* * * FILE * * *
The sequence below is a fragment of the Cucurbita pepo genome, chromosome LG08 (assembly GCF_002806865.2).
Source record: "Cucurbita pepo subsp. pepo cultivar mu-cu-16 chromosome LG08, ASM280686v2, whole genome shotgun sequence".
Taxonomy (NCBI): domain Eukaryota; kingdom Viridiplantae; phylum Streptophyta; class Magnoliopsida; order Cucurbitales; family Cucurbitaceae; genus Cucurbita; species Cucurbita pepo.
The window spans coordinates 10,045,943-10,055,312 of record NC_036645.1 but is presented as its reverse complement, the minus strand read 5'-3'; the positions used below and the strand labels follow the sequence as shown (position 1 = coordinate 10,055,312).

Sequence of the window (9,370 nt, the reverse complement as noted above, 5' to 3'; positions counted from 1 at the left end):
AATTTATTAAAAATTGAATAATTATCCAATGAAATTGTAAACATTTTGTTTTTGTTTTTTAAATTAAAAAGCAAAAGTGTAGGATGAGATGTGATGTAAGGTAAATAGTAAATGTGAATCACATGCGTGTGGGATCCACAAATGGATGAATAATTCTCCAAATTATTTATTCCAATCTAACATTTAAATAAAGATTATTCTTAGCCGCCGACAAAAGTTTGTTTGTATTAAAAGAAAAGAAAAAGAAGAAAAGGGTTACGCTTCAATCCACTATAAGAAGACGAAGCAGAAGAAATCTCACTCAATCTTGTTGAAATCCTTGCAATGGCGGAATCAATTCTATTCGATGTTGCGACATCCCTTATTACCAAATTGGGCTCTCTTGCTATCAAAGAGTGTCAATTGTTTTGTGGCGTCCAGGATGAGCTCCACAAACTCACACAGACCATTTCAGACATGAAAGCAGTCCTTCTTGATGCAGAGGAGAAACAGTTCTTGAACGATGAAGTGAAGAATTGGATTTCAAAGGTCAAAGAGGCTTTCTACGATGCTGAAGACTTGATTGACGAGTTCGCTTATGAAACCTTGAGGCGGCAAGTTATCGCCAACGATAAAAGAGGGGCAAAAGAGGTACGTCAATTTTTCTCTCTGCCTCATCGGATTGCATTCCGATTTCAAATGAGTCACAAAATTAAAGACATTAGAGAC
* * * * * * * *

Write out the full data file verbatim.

The sequence below is a fragment of the Cucurbita pepo genome, chromosome LG08 (assembly GCF_002806865.2).
Source record: "Cucurbita pepo subsp. pepo cultivar mu-cu-16 chromosome LG08, ASM280686v2, whole genome shotgun sequence".
Taxonomy (NCBI): domain Eukaryota; kingdom Viridiplantae; phylum Streptophyta; class Magnoliopsida; order Cucurbitales; family Cucurbitaceae; genus Cucurbita; species Cucurbita pepo.
The window spans coordinates 10,045,943-10,055,312 of record NC_036645.1 but is presented as its reverse complement, the minus strand read 5'-3'; the positions used below and the strand labels follow the sequence as shown (position 1 = coordinate 10,055,312).

Sequence of the window (9,370 nt, the reverse complement as noted above, 5' to 3'; positions counted from 1 at the left end):
AATTTATTAAAAATTGAATAATTATCCAATGAAATTGTAAACATTTTGTTTTTGTTTTTTAAATTAAAAAGCAAAAGTGTAGGATGAGATGTGATGTAAGGTAAATAGTAAATGTGAATCACATGCGTGTGGGATCCACAAATGGATGAATAATTCTCCAAATTATTTATTCCAATCTAACATTTAAATAAAGATTATTCTTAGCCGCCGACAAAAGTTTGTTTGTATTAAAAGAAAAGAAAAAGAAGAAAAGGGTTACGCTTCAATCCACTATAAGAAGACGAAGCAGAAGAAATCTCACTCAATCTTGTTGAAATCCTTGCAATGGCGGAATCAATTCTATTCGATGTTGCGACATCCCTTATTACCAAATTGGGCTCTCTTGCTATCAAAGAGTGTCAATTGTTTTGTGGCGTCCAGGATGAGCTCCACAAACTCACACAGACCATTTCAGACATGAAAGCAGTCCTTCTTGATGCAGAGGAGAAACAGTTCTTGAACGATGAAGTGAAGAATTGGATTTCAAAGGTCAAAGAGGCTTTCTACGATGCTGAAGACTTGATTGACGAGTTCGCTTATGAAACCTTGAGGCGGCAAGTTATCGCCAACGATAAAAGAGGGGCAAAAGAGGTACGTCAATTTTTCTCTCTGCCTCATCGGATTGCATTCCGATTTCAAATGAGTCACAAAATTAAAGACATTAGAGAC